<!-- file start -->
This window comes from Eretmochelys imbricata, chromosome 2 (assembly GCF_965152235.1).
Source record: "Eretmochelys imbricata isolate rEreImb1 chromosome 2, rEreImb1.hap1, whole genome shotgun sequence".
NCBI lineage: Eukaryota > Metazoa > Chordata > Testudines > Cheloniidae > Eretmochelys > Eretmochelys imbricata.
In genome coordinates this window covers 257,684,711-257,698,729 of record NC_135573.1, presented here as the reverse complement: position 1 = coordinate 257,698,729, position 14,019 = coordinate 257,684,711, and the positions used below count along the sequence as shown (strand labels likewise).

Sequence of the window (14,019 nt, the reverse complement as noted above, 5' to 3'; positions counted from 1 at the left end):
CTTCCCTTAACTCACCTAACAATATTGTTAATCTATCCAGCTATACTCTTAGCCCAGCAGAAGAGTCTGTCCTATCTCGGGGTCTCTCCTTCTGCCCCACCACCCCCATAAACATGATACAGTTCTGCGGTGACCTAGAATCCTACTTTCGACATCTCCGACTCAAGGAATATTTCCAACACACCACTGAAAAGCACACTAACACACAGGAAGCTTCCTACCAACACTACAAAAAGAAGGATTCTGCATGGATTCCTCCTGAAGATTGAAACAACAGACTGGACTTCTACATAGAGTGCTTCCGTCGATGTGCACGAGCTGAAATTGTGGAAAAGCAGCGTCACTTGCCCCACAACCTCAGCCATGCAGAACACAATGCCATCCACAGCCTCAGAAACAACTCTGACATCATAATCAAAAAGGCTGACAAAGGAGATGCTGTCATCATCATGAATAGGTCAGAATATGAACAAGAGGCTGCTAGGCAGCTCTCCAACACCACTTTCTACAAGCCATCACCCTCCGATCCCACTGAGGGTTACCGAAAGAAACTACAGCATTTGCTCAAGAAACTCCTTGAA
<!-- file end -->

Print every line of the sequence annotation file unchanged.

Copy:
This window comes from Eretmochelys imbricata, chromosome 2 (assembly GCF_965152235.1).
Source record: "Eretmochelys imbricata isolate rEreImb1 chromosome 2, rEreImb1.hap1, whole genome shotgun sequence".
NCBI lineage: Eukaryota > Metazoa > Chordata > Testudines > Cheloniidae > Eretmochelys > Eretmochelys imbricata.
In genome coordinates this window covers 257,684,711-257,698,729 of record NC_135573.1, presented here as the reverse complement: position 1 = coordinate 257,698,729, position 14,019 = coordinate 257,684,711, and the positions used below count along the sequence as shown (strand labels likewise).

Sequence of the window (14,019 nt, the reverse complement as noted above, 5' to 3'; positions counted from 1 at the left end):
CTTCCCTTAACTCACCTAACAATATTGTTAATCTATCCAGCTATACTCTTAGCCCAGCAGAAGAGTCTGTCCTATCTCGGGGTCTCTCCTTCTGCCCCACCACCCCCATAAACATGATACAGTTCTGCGGTGACCTAGAATCCTACTTTCGACATCTCCGACTCAAGGAATATTTCCAACACACCACTGAAAAGCACACTAACACACAGGAAGCTTCCTACCAACACTACAAAAAGAAGGATTCTGCATGGATTCCTCCTGAAGATTGAAACAACAGACTGGACTTCTACATAGAGTGCTTCCGTCGATGTGCACGAGCTGAAATTGTGGAAAAGCAGCGTCACTTGCCCCACAACCTCAGCCATGCAGAACACAATGCCATCCACAGCCTCAGAAACAACTCTGACATCATAATCAAAAAGGCTGACAAAGGAGATGCTGTCATCATCATGAATAGGTCAGAATATGAACAAGAGGCTGCTAGGCAGCTCTCCAACACCACTTTCTACAAGCCATCACCCTCCGATCCCACTGAGGGTTACCGAAAGAAACTACAGCATTTGCTCAAGAAACTCCTTGAA